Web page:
main debug: processing request item: dvd:///D:/, node: Playlist, skip: 0
    main debug: resyncing on dvd:///D:/
    main debug: dvd:///D:/ is at 0
    main debug: starting playback of new item
    main debug: resyncing on dvd:///D:/
    main debug: dvd:///D:/ is at 0
    main debug: creating new input thread
    main debug: Creating an input for 'dvd:///D:/'
    main debug: requesting art for new input thread
    main debug: using timeshift granularity of 50 MiB
    main debug: using timeshift path: C:\Users\awill\AppData\Local\Temp
    main debug: `dvd:///D:/' gives access `dvd' demux `any' path `/D:/'
    main debug: creating demux: access='dvd' demux='any' location='/D:/' file='D:\'
    main debug: looking for access_demux module matching "dvd": 15 candidates
    main debug: looking for meta fetcher module matching "any": 1 candidates
    lua debug: Trying Lua scripts in C:\Users\awill\AppData\Roaming\vlc\lua\meta\fetche r
    lua debug: Trying Lua scripts in C:\Program Files (x86)\VideoLAN\VLC\lua\meta\fetcher
    main debug: no meta fetcher modules matched
    main debug: looking for art finder module matching "any": 2 candidates
    lua debug: Trying Lua scripts in C:\Users\awill\AppData\Roaming\vlc\lua\meta\art
    lua debug: Trying Lua scripts in C:\Program Files (x86)\VideoLAN\VLC\lua\meta\art
    lua debug: Trying Lua playlist script C:\Program Files (x86)\VideoLAN\VLC\lua\meta\art\00_musicbrainz.lua c
    lua debug: skipping script (unmatched scope) C:\Program Files (x86)\VideoLAN\VLC\lua\meta\art\00_musicbrainz.lua c
    lua debug: Trying Lua playlist script C:\Program Files (x86)\VideoLAN\VLC\lua\meta\art\01_googleimage.lua c
    lua debug: skipping script (unmatched scope) C:\Program Files (x86)\VideoLAN\VLC\lua\meta\art\01_googleimage.lua c
    lua debug: Trying Lua playlist script C:\Program Files (x86)\VideoLAN\VLC\lua\meta\art\02_frenchtv.luac
    lua debug: skipping script (unmatched scope) C:\Program Files (x86)\VideoLAN\VLC\lua\meta\art\02_frenchtv.luac
    lua debug: Trying Lua playlist script C:\Program Files (x86)\VideoLAN\VLC\lua\meta\art\03_lastfm.luac
    lua debug: skipping script (unmatched scope) C:\Program Files (x86)\VideoLAN\VLC\lua\meta\art\03_lastfm.luac
    main debug: no art finder modules matched
    main debug: looking for meta fetcher module matching "any": 1 candidates
    lua debug: Trying Lua scripts in C:\Users\awill\AppData\Roaming\vlc\lua\meta\fetche r
    lua debug: Trying Lua scripts in C:\Program Files (x86)\VideoLAN\VLC\lua\meta\fetcher
    main debug: no meta fetcher modules matched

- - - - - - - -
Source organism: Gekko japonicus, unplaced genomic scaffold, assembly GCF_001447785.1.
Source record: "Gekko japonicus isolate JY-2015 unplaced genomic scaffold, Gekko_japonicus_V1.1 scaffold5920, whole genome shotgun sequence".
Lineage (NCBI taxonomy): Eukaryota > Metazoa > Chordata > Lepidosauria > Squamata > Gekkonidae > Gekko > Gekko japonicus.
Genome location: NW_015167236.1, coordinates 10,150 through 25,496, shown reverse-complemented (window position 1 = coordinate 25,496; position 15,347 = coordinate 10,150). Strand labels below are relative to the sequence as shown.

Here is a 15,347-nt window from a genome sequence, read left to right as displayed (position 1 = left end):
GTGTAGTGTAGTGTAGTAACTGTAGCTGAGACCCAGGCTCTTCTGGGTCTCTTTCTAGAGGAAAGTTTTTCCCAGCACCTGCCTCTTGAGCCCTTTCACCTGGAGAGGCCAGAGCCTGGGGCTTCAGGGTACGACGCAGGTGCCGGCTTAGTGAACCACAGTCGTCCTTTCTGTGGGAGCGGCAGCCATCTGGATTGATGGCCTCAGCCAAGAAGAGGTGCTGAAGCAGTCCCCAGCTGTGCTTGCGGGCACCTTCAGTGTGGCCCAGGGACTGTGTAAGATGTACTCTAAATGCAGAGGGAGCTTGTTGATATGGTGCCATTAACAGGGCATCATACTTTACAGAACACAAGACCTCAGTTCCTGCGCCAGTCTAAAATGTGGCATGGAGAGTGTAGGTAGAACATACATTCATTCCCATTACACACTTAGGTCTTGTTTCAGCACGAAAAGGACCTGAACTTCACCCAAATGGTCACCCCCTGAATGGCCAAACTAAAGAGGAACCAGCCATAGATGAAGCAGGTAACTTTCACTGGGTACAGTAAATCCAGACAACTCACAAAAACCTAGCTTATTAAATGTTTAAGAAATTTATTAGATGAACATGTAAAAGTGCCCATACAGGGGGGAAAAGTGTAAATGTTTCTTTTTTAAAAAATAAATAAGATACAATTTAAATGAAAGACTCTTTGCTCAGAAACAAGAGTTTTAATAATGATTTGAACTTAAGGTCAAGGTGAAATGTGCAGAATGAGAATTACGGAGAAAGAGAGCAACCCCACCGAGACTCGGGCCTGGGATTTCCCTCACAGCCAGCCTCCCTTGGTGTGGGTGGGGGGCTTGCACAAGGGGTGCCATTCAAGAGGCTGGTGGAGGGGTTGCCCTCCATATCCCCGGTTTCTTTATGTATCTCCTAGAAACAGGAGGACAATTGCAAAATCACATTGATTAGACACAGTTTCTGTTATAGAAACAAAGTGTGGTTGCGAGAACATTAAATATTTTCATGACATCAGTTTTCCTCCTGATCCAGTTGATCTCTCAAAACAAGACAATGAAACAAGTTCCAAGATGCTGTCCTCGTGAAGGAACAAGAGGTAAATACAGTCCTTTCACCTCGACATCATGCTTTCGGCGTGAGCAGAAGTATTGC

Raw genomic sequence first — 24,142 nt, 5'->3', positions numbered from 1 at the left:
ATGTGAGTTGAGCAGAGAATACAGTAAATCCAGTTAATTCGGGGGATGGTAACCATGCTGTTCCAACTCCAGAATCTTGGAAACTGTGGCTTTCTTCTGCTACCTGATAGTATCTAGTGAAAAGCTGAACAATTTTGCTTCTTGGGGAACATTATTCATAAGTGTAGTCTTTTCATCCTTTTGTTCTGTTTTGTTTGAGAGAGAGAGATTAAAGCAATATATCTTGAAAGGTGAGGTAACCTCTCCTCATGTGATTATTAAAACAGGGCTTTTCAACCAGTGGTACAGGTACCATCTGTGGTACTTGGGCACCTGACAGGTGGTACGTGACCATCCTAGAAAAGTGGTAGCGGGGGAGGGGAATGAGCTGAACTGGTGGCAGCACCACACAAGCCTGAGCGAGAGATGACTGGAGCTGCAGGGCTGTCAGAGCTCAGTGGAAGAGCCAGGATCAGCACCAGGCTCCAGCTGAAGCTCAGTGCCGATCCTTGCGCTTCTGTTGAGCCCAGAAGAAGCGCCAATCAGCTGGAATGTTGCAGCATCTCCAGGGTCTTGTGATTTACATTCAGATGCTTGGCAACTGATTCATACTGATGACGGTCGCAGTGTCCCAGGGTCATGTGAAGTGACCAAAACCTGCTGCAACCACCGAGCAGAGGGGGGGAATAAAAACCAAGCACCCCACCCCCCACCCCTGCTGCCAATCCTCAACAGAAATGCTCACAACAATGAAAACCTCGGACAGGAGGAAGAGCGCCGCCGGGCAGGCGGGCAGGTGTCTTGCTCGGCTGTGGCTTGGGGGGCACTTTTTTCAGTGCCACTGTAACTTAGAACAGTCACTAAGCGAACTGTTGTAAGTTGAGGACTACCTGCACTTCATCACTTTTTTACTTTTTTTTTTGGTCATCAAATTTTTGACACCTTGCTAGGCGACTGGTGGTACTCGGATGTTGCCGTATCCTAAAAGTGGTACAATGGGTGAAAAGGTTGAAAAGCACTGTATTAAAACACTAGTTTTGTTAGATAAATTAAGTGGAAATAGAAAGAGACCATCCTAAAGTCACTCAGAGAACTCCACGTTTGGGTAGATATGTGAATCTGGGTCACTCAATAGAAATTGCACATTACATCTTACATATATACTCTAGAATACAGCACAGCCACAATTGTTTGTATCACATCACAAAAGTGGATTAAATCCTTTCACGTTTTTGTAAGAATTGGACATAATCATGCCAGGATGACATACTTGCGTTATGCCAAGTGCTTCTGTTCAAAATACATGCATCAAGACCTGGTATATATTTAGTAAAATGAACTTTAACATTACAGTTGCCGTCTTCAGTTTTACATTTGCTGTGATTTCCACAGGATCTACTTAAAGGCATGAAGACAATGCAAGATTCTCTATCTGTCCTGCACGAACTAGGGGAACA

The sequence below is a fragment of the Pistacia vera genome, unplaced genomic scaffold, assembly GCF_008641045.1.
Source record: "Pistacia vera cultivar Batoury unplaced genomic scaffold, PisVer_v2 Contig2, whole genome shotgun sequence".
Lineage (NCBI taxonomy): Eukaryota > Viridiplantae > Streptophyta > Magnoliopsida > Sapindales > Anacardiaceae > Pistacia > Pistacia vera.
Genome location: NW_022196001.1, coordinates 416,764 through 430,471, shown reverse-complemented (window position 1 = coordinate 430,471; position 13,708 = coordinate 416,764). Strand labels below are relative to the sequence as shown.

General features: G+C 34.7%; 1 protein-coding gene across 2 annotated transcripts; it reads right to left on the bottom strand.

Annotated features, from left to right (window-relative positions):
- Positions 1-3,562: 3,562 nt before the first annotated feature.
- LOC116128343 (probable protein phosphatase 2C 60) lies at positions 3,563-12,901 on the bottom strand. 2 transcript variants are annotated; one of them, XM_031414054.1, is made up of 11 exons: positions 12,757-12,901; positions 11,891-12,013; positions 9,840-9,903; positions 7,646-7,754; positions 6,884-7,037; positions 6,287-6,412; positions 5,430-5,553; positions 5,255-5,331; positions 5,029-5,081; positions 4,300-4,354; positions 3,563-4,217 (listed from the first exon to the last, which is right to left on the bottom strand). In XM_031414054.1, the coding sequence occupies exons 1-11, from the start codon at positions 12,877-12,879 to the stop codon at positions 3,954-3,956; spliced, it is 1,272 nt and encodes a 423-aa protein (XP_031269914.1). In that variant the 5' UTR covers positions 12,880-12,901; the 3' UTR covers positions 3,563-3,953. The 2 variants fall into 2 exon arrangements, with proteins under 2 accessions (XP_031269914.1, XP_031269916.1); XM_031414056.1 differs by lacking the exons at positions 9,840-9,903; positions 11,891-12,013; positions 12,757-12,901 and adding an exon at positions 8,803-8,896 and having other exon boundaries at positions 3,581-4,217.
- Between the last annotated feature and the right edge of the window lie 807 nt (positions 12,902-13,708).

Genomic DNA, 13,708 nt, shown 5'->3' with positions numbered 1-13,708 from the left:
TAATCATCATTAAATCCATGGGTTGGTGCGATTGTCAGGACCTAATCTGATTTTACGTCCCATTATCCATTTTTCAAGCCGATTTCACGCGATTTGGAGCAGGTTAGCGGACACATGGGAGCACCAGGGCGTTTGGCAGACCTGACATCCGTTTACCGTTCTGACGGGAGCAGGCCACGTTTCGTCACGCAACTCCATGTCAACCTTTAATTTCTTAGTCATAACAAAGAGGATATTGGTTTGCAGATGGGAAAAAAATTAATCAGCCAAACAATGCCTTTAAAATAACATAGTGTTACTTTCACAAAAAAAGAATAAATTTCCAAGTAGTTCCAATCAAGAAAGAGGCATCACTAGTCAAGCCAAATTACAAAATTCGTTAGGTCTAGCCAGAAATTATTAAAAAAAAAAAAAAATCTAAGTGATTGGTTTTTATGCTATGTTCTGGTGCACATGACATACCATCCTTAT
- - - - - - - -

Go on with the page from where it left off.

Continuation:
main debug: looking for art finder module matching "any": 2 candidates
    lua debug: Trying Lua scripts in C:\Users\awill\AppData\Roaming\vlc\lua\meta\art
    lua debug: Trying Lua scripts in C:\Program Files (x86)\VideoLAN\VLC\lua\meta\art
    lua debug: Trying Lua playlist script C:\Program Files (x86)\VideoLAN\VLC\lua\meta\art\00_musicbrainz.lua c
    lua debug: Trying Lua playlist script C:\Program Files (x86)\VideoLAN\VLC\lua\meta\art\01_googleimage.lua c
    lua debug: Trying Lua playlist script C:\Program Files (x86)\VideoLAN\VLC\lua\meta\art\02_frenchtv.luac
    lua debug: Trying Lua playlist script C:\Program Files (x86)\VideoLAN\VLC\lua\meta\art\03_lastfm.luac
    qt debug: IM: Setting an input
    main debug: no art finder modules matched
    dvdnav error: DVDOpenFileUDF:UDFFindFile /VIDEO_TS/VIDEO_TS.IFO failed
    dvdnav warning: Can't open file VIDEO_TS.IFO.
    dvdnav error: vm: vm: failed to read VIDEO_TS.IFO
    dvdnav warning: cannot open DVD (D
    dvdread error: DVDOpenFileUDF:UDFFindFile /VIDEO_TS/VIDEO_TS.IFO failed
    dvdread error: DVDOpenFileUDF:UDFFindFile /VIDEO_TS/VIDEO_TS.BUP failed
    dvdread warning: cannot open VMG info
    main debug: no access_demux modules matched
    main debug: creating access: dvd:///D:/
    main debug: (path: D:\)
    main debug: looking for access module matching "dvd": 27 candidates
    main debug: no access modules matched
    main debug: dead input
    qt debug: IM: Deleting the input
    main debug: changing item without a request (current 0/1)
    main debug: nothing to play


    I know I'm in over my head, but trying anyway, being retired helps as I have plenty of time.
    Last edited by AllenW; 24th Apr 2021 at 13:29.
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  4. Member
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    ""What burning utility do you use to burn the DVDflick VIDEO_TS folder to a blank dvd? Best results are usually obtained with ImgBurn.""

    This might be a problem as I don't see this, I get a file in my PC>video page and drag that to the D drive burner.

    Al
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  5. Member
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    OK, I have IMGburn but what do you recommend to get the VHS to a file it can use or edit, I'm using OSB but am getting bad comments on it.